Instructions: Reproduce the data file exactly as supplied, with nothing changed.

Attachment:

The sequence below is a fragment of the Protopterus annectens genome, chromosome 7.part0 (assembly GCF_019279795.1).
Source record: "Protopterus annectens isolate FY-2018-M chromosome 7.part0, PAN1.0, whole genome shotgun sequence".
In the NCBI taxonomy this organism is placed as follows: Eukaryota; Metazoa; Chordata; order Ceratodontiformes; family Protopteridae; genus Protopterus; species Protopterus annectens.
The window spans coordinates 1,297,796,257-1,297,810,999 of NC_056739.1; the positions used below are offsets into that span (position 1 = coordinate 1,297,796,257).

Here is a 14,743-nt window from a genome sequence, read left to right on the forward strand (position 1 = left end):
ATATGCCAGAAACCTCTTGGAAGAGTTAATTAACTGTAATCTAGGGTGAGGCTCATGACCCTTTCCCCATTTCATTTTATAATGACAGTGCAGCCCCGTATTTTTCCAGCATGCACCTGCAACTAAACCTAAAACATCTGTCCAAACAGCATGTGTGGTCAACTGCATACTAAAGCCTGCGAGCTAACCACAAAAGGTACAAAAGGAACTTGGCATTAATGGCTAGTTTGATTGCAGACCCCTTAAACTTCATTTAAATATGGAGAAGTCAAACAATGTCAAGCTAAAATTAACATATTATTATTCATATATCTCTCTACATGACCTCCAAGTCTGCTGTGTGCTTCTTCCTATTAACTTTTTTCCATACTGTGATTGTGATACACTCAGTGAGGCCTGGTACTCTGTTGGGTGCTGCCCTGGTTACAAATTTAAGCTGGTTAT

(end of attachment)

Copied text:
The sequence below is a fragment of the Protopterus annectens genome, chromosome 7.part0 (assembly GCF_019279795.1).
Source record: "Protopterus annectens isolate FY-2018-M chromosome 7.part0, PAN1.0, whole genome shotgun sequence".
In the NCBI taxonomy this organism is placed as follows: Eukaryota; Metazoa; Chordata; order Ceratodontiformes; family Protopteridae; genus Protopterus; species Protopterus annectens.
The window spans coordinates 1,297,796,257-1,297,810,999 of NC_056739.1; the positions used below are offsets into that span (position 1 = coordinate 1,297,796,257).

Here is a 14,743-nt window from a genome sequence, read left to right on the forward strand (position 1 = left end):
ATATGCCAGAAACCTCTTGGAAGAGTTAATTAACTGTAATCTAGGGTGAGGCTCATGACCCTTTCCCCATTTCATTTTATAATGACAGTGCAGCCCCGTATTTTTCCAGCATGCACCTGCAACTAAACCTAAAACATCTGTCCAAACAGCATGTGTGGTCAACTGCATACTAAAGCCTGCGAGCTAACCACAAAAGGTACAAAAGGAACTTGGCATTAATGGCTAGTTTGATTGCAGACCCCTTAAACTTCATTTAAATATGGAGAAGTCAAACAATGTCAAGCTAAAATTAACATATTATTATTCATATATCTCTCTACATGACCTCCAAGTCTGCTGTGTGCTTCTTCCTATTAACTTTTTTCCATACTGTGATTGTGATACACTCAGTGAGGCCTGGTACTCTGTTGGGTGCTGCCCTGGTTACAAATTTAAGCTGGTTAT